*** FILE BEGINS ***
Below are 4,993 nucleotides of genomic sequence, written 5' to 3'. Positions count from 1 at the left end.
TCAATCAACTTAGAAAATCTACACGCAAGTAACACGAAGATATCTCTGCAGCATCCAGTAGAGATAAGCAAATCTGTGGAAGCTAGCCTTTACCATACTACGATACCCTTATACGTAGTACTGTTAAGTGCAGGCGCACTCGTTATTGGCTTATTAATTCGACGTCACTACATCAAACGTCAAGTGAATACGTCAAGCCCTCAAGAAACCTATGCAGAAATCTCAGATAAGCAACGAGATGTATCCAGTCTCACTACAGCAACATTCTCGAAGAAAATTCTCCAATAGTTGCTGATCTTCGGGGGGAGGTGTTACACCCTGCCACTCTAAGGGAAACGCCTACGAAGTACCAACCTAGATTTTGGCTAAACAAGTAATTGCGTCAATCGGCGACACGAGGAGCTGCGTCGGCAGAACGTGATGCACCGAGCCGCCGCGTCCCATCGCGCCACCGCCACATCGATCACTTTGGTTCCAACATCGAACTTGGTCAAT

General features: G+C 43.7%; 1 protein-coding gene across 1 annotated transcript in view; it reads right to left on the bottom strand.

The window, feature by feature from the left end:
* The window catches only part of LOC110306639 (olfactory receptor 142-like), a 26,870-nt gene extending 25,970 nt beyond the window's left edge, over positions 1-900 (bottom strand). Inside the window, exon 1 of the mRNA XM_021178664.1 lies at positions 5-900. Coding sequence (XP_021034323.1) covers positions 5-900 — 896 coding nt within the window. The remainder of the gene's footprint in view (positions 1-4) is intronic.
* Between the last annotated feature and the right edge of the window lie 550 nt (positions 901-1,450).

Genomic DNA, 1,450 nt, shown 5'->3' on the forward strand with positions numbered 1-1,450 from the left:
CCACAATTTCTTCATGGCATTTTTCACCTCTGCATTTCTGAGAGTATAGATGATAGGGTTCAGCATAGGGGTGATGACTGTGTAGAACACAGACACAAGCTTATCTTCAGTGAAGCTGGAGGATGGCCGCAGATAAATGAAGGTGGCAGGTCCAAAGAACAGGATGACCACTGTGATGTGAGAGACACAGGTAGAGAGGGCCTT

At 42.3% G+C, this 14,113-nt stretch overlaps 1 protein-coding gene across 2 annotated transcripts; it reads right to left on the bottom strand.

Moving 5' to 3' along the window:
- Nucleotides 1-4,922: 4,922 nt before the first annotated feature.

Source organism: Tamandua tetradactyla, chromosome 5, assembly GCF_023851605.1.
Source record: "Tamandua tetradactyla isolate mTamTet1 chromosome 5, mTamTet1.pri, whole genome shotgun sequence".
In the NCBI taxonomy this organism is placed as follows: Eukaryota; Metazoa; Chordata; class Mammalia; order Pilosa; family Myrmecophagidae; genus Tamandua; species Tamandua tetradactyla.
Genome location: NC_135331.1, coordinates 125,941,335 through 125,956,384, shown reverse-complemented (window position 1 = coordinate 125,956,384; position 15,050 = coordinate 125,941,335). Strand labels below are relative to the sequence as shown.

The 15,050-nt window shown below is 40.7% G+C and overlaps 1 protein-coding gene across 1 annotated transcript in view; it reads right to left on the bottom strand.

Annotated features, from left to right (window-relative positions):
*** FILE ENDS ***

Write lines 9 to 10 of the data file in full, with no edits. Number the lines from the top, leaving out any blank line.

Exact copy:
At 42.3% G+C, this 14,113-nt stretch overlaps 1 protein-coding gene across 2 annotated transcripts; it reads right to left on the bottom strand.

Moving 5' to 3' along the window: